We have enjoyed a week of 80-degree weather, here in San Jose, and it has got me thinking about what kind of camping trips I want to plan, this summer. It’s a lot of fun to try different things and camping is no different. If you are just starting out, it makes sense to plan your first few trips close to home, just in case you forget something, or the weather takes a turn for the worse. As you gain experience and confidence, though, you are going to want to venture out and explore some new areas. Here are three ways to camp this summer that will keep your family excited about the outdoors and the camping experience.
The Quick Weekend Getaway
When we first started camping we were neurotic about packing – and many times overpacking – all of our gear and ensuring we had everything we needed. As time went on, we started keeping most of our gear in plastic storage bins so that packing was as simple and quick as loading the bins into the car.
In no time at all, we were at the point where we could be on the road to the campsite within 30 minutes of my arriving home from work on a Friday. This opened up a lot of family camping opportunities to us that we wouldn’t have otherwise gotten to experience. It’s been great for the kids, who get to experience a lot more “unplugged time” at the beach or in the mountains – and it’s been great for mom and dad, too.
A quick weekend camping getaway is probably our favorite camping experience, particularly when it’s something we decide on at the last moment – a little surprise to cap off a hectic week.
The Big Destination
One thing we like to do every summer is plan a seven to ten day camping excursion to one of the big state or federal parks, in the West. There are so many places to see that I’m sure we’ll be doing this the rest of our lives, but it’s a lot of fun to share as many of these experiences with our kids as we can.
The thing about camping in one of the big parks, or near one of the big parks, is that it takes a lot of preparation and it usually involves a lot of travel time. It’s not something that I would want to do all the time, but for once or twice a year I can put up with the crowds and play tourist. The rewards are some of the greatest natural wonders in the world, which is why these places are parks in the first place.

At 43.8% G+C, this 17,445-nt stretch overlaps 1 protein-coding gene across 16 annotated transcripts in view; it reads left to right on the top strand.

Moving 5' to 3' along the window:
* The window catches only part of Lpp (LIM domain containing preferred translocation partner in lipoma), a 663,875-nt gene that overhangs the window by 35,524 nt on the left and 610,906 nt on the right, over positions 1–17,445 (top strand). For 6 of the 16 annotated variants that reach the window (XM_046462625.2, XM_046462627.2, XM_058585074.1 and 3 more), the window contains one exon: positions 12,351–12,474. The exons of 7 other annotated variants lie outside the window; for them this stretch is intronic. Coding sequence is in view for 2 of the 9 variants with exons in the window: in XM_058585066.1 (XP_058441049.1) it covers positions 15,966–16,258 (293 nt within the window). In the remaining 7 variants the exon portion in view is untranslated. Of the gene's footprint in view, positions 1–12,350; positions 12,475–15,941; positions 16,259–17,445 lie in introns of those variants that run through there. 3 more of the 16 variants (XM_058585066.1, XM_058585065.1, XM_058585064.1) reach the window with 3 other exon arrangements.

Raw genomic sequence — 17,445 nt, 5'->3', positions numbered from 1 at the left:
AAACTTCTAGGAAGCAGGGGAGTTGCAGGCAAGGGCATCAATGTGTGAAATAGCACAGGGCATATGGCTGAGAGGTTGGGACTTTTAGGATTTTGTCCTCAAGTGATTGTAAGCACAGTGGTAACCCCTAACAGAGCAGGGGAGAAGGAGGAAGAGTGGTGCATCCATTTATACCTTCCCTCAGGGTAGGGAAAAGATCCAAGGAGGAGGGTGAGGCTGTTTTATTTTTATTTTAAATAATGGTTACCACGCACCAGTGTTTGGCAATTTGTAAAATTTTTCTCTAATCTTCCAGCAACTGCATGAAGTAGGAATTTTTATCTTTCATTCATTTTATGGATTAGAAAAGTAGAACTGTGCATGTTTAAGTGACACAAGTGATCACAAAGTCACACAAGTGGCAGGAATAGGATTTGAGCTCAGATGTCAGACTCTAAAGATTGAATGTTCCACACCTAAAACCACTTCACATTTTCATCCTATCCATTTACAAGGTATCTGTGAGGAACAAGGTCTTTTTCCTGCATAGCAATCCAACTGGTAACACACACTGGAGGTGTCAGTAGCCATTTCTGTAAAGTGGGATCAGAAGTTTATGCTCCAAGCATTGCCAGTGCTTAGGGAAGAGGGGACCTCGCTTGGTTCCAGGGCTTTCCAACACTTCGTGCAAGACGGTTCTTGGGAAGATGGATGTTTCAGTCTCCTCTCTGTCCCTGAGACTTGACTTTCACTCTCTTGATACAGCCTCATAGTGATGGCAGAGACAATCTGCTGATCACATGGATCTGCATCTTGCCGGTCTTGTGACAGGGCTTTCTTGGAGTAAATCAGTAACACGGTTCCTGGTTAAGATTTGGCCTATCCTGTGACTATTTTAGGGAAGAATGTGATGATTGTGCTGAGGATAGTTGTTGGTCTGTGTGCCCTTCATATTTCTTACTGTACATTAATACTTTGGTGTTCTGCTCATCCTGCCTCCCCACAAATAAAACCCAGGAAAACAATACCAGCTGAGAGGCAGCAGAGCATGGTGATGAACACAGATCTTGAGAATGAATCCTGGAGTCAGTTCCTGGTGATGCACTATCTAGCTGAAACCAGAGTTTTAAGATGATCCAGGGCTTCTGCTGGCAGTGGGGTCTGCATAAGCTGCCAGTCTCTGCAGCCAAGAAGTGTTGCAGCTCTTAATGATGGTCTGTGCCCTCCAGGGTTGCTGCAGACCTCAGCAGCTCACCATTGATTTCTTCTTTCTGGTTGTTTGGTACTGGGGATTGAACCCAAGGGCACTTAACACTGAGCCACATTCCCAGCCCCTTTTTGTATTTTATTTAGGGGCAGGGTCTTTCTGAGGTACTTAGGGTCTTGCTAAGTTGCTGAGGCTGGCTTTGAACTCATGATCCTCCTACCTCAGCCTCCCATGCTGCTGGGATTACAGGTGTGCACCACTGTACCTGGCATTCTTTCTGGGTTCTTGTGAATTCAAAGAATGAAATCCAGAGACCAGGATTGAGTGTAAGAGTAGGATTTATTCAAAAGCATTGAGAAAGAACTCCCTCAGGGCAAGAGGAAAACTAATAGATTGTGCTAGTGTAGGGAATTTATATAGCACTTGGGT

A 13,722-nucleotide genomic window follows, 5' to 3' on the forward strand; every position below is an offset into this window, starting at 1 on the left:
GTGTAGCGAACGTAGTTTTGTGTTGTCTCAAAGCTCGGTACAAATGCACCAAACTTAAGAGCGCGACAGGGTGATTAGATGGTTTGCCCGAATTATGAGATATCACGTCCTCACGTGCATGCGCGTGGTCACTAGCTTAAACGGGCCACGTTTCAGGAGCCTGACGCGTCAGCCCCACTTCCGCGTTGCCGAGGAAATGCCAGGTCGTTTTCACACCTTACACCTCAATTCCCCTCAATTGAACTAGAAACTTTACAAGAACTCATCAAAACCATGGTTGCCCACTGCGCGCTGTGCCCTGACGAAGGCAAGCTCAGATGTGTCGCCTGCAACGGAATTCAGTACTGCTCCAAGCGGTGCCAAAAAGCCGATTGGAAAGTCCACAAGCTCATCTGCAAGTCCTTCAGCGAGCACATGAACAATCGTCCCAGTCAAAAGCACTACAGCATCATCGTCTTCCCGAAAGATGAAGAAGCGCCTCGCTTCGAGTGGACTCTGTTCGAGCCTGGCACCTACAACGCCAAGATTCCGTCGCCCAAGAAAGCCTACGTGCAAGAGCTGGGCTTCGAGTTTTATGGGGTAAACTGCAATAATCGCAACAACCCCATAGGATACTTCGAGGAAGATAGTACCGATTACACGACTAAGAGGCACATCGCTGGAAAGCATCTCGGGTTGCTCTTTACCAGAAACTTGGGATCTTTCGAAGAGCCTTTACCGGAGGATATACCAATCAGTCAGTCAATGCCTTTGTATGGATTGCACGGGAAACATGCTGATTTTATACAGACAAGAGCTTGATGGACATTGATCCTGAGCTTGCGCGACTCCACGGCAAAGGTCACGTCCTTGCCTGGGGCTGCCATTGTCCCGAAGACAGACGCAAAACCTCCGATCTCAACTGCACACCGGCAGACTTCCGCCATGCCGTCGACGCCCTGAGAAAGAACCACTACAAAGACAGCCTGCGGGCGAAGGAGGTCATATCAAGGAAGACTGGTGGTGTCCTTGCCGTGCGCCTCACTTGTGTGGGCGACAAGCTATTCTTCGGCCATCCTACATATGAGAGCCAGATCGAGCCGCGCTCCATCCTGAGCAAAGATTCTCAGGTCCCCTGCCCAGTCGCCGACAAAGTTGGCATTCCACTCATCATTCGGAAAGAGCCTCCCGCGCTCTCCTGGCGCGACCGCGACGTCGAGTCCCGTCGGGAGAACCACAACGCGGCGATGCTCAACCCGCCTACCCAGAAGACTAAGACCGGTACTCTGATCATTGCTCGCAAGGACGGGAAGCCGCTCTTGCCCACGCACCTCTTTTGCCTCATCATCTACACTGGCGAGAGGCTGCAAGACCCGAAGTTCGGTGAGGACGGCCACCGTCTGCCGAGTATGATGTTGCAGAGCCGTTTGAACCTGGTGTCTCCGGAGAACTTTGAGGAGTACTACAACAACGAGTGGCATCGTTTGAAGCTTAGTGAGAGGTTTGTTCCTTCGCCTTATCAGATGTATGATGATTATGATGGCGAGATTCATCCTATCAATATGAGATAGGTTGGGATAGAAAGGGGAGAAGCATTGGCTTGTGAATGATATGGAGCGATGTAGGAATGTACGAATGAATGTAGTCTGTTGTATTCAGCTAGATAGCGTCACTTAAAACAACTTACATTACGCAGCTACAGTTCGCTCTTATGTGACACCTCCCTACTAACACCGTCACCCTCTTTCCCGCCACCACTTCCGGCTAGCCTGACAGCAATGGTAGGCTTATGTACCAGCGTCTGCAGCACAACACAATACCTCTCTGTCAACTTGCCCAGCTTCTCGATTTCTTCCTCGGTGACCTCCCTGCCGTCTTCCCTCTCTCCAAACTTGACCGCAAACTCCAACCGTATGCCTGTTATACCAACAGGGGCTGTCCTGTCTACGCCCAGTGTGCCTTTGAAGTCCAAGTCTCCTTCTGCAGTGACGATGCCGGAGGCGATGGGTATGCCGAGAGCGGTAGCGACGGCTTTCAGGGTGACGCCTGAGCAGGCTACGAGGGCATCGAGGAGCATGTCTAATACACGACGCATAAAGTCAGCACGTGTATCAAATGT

The trick to big destination camping is to not get wrapped up in the crowded roads, the crowded parks and sticking to a grueling sightseeing schedule. When the kids start to get burned out, it’s time to take a break and skip rocks in a stream, or just spend some time relaxing. This might mean you don’t get to check everything off your sightseeing list, but remember that this is a vacation and not a marathon.
Make Your Own Campsite (and then make it disappear)
We have a lot of fun in campgrounds and our kids have even more fun, since they always make new friends. Sometimes, though, we get the urge to really get away from it all and when that happens we head off onto BLM or Forest Service land and look for our own little slice of solitude.
Dispersed camping is the term that the federal government uses to describe camping on public lands outside of a designated campground. There aren’t any picnic tables, restrooms, or fire pits, but that’s a small price to pay for being able to spend a few days in the backcountry without ever seeing another person.
The challenge of dispersed camping, which is also part of the fun, is that you have to pack everything that you think you will need, including all of your water. And, of course, you have to pack it all out at the end of your camping trip, because there aren’t any garbage cans, either. It’s a rewarding experience, and one that you will surely want to repeat.
Dispersed camping is generally allowed on most public lands, but check with the managing agency (www.fs.fed.us or www.blm.gov) for regulations specific to the area or the time of year. For instance, campfires are almost always forbidden during the summer months, here in the West.